Meat, game, and poultry

In addition to protein, meat, game and poultry are a good source of iron, which contributes to blood formation and the growth of the baby and placenta.

A few precautions

  • While liver is an excellent source of iron, it is not recommended for pregnant women because it is too high in vitamin A.
  • If you eat wild game, it’s preferable to eat meat from game killed with lead-free ammunition. Lead can negatively affect children’s development.

Essential information to rememberProtein foods are nutritious and help keep you energized throughout the day. Vary them from meal to meal, and don’t hesitate to give new ones a try.

Photo: iStockphoto

Fish and seafood

Eating fish and seafood during pregnancy provides important nutrients, including protein, vitamin D, magnesium, and iron. Oily fish such as fresh, frozen, or canned salmon, mackerel, herring, sardines and lake whitefish are also high in omega-3 fatty acids, which contribute to the development of your baby’s brain and eyes.

Good to know...

Two meals of oily fish per week provide you with all the omega-3s you need to meet you and your baby’s needs.

A few precautions

Some species of fish contain contaminants such as mercury. Women who are pregnant or plan to become pregnant, women who are breastfeeding, and young children can still enjoy fish if it is chosen carefully.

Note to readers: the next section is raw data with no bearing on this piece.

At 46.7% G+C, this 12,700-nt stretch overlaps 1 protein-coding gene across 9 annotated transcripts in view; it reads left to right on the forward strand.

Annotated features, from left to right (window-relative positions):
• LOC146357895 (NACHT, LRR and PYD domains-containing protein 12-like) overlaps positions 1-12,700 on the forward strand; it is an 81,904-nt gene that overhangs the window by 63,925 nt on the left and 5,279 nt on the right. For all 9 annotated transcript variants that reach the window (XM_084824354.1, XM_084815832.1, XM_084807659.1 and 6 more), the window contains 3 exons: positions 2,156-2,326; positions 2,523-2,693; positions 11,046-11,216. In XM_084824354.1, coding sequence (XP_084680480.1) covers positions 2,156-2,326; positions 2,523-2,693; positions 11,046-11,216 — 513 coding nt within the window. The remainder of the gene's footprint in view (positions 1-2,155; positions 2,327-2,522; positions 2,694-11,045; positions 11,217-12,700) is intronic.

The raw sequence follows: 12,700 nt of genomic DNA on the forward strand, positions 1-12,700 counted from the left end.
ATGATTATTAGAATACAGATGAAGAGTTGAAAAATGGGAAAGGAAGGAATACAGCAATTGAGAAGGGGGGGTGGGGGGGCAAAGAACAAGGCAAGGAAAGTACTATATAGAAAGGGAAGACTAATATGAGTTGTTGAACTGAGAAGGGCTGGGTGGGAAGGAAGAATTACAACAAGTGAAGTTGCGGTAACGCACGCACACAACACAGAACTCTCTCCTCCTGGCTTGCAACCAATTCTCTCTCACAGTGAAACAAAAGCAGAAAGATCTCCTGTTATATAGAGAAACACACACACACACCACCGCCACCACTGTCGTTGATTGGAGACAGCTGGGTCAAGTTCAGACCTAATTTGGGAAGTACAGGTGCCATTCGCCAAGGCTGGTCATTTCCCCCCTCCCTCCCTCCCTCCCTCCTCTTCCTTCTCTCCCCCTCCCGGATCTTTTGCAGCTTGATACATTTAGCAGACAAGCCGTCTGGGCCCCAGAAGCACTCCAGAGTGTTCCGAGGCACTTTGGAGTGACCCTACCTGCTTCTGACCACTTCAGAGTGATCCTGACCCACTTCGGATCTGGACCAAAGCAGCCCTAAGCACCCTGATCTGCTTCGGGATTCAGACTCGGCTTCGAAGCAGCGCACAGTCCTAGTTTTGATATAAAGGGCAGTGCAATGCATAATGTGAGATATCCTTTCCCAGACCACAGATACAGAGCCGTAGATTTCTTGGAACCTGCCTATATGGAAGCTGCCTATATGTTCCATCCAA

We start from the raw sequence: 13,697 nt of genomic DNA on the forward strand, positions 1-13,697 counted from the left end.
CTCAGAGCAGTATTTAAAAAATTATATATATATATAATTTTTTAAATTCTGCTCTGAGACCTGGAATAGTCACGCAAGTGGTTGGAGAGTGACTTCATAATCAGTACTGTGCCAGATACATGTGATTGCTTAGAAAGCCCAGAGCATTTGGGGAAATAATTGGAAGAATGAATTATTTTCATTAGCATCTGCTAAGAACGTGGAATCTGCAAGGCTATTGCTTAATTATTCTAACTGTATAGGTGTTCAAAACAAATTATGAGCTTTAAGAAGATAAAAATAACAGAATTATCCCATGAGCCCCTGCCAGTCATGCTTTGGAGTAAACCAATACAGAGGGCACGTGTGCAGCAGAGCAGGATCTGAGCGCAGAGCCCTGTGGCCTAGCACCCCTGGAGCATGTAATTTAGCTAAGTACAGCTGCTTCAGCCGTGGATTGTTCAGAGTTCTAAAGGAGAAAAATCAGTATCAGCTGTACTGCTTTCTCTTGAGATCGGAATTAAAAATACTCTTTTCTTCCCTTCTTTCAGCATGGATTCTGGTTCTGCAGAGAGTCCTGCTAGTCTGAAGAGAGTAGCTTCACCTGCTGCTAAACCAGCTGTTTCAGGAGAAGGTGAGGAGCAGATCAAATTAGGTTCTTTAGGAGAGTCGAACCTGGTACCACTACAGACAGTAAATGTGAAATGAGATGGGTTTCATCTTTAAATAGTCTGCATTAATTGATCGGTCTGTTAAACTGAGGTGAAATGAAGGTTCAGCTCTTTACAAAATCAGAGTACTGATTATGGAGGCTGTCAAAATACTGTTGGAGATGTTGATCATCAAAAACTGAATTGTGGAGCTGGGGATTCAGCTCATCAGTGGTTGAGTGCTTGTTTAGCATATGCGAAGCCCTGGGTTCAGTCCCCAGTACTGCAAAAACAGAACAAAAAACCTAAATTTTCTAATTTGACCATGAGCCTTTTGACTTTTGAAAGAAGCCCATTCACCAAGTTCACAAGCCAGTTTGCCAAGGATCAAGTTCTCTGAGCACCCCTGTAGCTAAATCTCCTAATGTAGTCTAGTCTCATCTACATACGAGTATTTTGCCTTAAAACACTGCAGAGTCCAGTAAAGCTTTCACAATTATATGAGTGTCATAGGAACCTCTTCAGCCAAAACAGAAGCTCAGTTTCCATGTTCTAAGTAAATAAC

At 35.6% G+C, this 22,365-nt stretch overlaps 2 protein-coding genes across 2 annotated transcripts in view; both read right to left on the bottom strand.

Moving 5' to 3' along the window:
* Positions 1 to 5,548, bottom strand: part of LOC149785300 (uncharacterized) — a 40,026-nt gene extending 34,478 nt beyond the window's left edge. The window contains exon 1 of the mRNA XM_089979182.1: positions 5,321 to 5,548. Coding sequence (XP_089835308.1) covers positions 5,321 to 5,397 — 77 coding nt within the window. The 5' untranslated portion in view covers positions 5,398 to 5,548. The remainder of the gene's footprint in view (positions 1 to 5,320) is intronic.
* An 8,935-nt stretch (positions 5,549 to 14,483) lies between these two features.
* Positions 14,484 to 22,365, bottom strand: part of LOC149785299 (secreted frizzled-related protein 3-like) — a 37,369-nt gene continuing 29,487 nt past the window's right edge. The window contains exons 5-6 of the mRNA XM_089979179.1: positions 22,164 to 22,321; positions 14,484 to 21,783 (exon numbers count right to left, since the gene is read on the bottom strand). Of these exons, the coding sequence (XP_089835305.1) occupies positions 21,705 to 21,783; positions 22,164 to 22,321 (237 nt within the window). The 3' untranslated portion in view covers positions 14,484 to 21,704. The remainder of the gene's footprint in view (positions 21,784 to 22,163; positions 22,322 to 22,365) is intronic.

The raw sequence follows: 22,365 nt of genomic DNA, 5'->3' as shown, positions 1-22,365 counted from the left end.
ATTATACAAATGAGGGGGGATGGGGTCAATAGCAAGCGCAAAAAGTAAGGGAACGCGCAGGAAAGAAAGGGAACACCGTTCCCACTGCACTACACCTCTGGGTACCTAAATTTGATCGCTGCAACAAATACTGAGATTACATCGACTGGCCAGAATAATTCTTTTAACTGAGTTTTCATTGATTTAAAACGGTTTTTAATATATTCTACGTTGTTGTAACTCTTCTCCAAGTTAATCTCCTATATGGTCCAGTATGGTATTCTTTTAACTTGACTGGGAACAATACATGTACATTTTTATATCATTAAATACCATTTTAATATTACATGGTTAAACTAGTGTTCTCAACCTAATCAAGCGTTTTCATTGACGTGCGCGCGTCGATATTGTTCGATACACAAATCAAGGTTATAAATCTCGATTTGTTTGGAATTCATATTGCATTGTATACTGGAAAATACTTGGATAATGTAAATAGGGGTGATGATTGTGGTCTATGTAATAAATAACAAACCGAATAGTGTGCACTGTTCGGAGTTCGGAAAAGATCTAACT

To limit exposure to contaminants

  • Opt for fish and seafood that are low in mercury and other contaminants: shad, smelt, trout (except lake trout), Arctic char, Atlantic tomcod, salmon, lake white fish, haddock, anchovies, capelin, halibut, pollock (Boston bluefish), herring, mackerel, hake, flounder, sole, sardines, redfish, canned light tuna, tilapia, oysters, mussels, clams, scallops, crab, shrimp, and lobster
  • Limit your consumption of
    • Certain marine fish (fresh or frozen tuna, shark, swordfish, marlin, and orange roughy) to 150 grams of cooked fish per month (75 grams per month for children 1 to 4 years old)
    • Canned white tuna to 300 grams per week (about two normal-sized cans). Canned light tuna is a better choice. For children, see Fish.
  • Avoid regular consumption of fish most vulnerable to contamination: bass, pike, walleye, muskellunge, and lake trout.

Nutritious snack ideas

Eating snacks between meals can help you get all the nutrients you need. When you choose a snack, try to combine different foods, like in these examples:

  • Veggies or fruits with cottage cheese or a piece of cheese
  • Greek yogurt with fruits, granola, or nuts
  • A slice of bread with peanut butter and banana
  • Whole-wheat pita with hummus (chickpea spread)
  • A bowl of cereal with milk, a fortified soy beverage, or yogurt
  • Vegetable and soybean (edamame) salad
  • Mixed nuts, seeds, and dried fruits
  • Crackers with salmon spread
  • A fruit smoothie
  • A hardboiled egg with bell pepper slices and crackers.

For more snack ideas, go to https://food-guide.canada.ca/en/tips-for-healthy-eating/healthy-snacks.

Idées de collations

Photo: Marie-Ève Caplette

Nutrients: Components of food, including vitamins, minerals, proteins, sugars, and fats.